Jay Newman was a senior portfolio manager at Elliott Management and is the author of the financial thriller under money. Matthew D McGill is a partner in the international law firm Gibson, Dunn & Crutcher, specializing in claims against sovereign governments
In documentary film Waiting for Superman, educator Geoffrey Canada describes his heartbreak when, as a fourth-grade kid living in a New York ghetto, he realized that Superman wasn’t real, that no one would come to save him. He should be saved.
Sovereign debt investors need to learn a lesson from Canada’s epiphany. If, as widely expected, Sri Lanka’s recent default predicts a wave of crisis and emerging market debt restructuring, creditors will suffer some violent shocks.
Unlike previous debt crises, this will bring two major new challenges.
First, the terms of most sovereign bond contracts have been so dramatically degraded over the past 20 years that the bonds have become functionally inapplicable. Among other challenges, creditors will face the prospect of working through a thicket of onerous collective action clauses that will allow debtors to manipulate restructuring negotiations.
But even more threatening for the recovery of values is the fact that this will be the first debt crisis in which China holds the whip. Since 2014, Chinese institutions have become a major lender and investor in over 130 countries through the mercantilist One Belt One Road (OBOR) initiative. Those bills are about to expire.
Despite the recent and breathless announcement that China will cooperate with the G-20 and the IMF to restructure Zambian debt, there is no objective indication of China’s true intentions towards Zambia, much less elsewhere. Historically, China has been reserved about the extent and terms of its relations with countries that owe it money. It is imperative that OBOR transactions are fully and transparently integrated into restructuring – and Chinese interests are explicitly bailed out – to protect the interests of all others.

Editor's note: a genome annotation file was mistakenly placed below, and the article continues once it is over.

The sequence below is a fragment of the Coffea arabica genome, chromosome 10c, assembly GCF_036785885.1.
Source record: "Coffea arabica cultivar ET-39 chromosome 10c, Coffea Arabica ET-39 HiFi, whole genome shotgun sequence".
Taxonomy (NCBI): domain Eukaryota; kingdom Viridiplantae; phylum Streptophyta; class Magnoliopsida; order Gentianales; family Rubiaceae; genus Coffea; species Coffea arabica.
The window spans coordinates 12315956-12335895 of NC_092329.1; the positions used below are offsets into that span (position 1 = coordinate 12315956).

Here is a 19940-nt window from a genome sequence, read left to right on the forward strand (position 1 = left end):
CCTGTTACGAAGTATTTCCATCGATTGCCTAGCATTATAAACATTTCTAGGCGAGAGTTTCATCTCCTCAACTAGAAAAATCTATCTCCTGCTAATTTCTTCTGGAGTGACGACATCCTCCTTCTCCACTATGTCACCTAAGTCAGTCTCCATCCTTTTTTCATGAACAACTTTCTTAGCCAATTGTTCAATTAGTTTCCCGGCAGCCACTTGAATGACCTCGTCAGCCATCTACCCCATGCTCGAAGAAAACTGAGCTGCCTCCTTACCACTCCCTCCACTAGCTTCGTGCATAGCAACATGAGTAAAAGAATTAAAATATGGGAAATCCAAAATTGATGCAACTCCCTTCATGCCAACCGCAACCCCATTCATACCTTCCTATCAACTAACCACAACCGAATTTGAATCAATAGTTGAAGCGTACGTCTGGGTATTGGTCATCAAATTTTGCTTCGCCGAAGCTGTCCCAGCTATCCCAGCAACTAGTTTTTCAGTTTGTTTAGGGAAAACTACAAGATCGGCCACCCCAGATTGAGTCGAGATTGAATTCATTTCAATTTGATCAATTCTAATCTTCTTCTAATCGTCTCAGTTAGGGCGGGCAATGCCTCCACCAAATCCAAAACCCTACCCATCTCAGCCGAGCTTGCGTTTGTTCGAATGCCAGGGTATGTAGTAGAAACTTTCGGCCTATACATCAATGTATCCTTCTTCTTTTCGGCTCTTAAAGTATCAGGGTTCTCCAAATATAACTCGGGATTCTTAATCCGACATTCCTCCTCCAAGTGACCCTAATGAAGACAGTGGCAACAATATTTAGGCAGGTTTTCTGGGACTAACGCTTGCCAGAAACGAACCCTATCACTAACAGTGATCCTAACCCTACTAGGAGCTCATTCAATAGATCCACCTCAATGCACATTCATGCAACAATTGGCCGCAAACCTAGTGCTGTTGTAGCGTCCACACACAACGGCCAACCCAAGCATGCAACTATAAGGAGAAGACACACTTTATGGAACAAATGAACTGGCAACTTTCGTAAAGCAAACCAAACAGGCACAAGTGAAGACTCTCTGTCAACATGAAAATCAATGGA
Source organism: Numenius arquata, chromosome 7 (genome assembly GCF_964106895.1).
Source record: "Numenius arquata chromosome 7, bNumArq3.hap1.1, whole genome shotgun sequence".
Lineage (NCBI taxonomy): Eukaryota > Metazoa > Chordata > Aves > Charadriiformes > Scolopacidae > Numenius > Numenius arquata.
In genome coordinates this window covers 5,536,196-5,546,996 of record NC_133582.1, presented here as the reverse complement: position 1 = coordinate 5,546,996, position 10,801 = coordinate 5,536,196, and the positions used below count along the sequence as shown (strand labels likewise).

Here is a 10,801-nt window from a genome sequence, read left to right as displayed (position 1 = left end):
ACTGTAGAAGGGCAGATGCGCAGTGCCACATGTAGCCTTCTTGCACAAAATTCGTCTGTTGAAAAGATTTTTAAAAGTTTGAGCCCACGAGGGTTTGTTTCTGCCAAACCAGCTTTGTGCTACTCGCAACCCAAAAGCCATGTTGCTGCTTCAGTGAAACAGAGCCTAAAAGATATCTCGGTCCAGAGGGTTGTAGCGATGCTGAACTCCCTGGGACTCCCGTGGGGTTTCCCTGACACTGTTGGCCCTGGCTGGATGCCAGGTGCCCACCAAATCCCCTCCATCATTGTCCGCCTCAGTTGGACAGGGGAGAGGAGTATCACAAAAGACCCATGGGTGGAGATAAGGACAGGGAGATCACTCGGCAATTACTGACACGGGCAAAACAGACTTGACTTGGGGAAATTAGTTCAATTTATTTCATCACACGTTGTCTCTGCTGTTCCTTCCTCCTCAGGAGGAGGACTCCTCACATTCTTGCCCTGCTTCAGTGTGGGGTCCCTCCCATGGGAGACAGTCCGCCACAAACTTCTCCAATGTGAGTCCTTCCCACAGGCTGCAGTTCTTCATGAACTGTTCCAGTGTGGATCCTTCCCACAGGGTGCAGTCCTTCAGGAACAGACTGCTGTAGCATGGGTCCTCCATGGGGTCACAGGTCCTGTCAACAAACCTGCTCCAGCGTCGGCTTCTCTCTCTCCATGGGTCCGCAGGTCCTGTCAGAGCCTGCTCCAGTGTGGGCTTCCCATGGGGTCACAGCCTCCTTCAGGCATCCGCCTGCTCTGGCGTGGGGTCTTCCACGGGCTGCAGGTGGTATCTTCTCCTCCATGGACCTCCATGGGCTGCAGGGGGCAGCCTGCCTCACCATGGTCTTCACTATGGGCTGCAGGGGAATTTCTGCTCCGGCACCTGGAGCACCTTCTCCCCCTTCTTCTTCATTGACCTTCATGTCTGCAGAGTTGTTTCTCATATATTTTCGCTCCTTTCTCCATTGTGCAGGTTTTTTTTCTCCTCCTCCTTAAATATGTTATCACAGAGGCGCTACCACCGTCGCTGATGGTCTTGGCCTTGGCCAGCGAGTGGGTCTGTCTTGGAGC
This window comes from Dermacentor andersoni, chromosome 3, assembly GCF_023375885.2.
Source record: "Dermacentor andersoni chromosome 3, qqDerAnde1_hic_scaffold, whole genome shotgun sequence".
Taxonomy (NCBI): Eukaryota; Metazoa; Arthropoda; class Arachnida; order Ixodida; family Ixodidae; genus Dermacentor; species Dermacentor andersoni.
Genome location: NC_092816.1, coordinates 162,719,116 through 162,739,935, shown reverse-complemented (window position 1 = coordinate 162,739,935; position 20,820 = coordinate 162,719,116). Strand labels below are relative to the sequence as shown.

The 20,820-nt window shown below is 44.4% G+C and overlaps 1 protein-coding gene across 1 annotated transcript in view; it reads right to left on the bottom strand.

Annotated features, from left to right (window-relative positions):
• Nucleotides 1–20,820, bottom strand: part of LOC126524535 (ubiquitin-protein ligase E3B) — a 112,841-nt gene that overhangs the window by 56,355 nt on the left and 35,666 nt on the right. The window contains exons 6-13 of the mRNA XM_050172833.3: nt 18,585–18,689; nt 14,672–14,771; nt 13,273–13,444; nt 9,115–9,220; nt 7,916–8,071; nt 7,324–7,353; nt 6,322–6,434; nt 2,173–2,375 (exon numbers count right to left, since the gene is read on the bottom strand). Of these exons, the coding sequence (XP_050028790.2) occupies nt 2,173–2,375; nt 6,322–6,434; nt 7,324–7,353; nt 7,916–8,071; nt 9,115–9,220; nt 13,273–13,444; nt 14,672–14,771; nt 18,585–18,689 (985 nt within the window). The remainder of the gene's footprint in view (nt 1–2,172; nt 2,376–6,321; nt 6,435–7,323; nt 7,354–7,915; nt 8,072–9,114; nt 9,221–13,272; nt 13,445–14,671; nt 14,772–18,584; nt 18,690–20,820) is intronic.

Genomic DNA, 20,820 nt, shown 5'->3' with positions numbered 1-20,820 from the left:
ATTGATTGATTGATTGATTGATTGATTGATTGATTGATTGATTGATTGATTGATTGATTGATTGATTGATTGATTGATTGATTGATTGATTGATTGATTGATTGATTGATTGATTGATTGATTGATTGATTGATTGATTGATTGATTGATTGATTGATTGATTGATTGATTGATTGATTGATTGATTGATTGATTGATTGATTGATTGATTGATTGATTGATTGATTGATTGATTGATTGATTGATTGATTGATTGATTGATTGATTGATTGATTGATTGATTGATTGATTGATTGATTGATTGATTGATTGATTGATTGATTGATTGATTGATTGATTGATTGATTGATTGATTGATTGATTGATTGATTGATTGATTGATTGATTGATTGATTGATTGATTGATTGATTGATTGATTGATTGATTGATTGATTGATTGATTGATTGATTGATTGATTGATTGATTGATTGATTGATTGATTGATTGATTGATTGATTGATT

Predictably, debtors will seek very high levels of forgiveness to reduce their debt service obligations to sustainable levels. It is one thing to agree to forgive the capital, reduce coupons and extend the maturity in the name of debt sustainability. But it is quite another thing to remain fatalistic on contractual terms which do not guarantee that the restructured debt is actually paid on its terms.
The case in question is Argentina. In 2020, Argentina’s creditors were asked – and they did – to accept incompetent contractual terms even though they provided substantial debt relief. Now, less than two years later, Argentina has not embarked on the structural economic reforms deemed necessary to manage even this newly reduced debt, much less the $ 40 billion it owes to the IMF. As Argentina reviews its third economy minister in just one month, bond prices imply that another international debt default, Argentina’s ninth, is on the horizon.
What can be done?
If creditors are serious about negotiating durable restructurings that will avoid the economic and social trauma of endless cycles of insolvency and litigation, it is time to insist on contractual terms that are significantly different from what we have now. It’s time to insist on tools that are executive: a Superbond.
A strong bond agreement, which offers creditors a wide range of legal safeguards and avoids many of the vagaries of current enforcement efforts, would make future restructuring significantly less likely and structurally lower the cost of capital for sovereign borrowers. Borrowers, recognizing that the playing field has been leveled to offer lenders effective legal remedies, may think long and hard about getting into more debt than they can comfortably repay, and they may be making tough policy choices to ensure their debts are timely repaid and sustainable. And, precisely because a Superbond would be more likely to be repaid than lower contracts, a Superbond would trade better on the secondary market.
So what are the critical elements of a Superbond? In many cases, return contracts to the status quo ante.
At the time of the syndicated bank loan to sovereigns, banks insisted on full fiscal transparency and conventional lending agreements, such as debt service ratios and overall debt limits. Today’s bondholders should ask for nothing less. Two other deals are vital as OBOR loans threaten to unwittingly subordinate other lenders.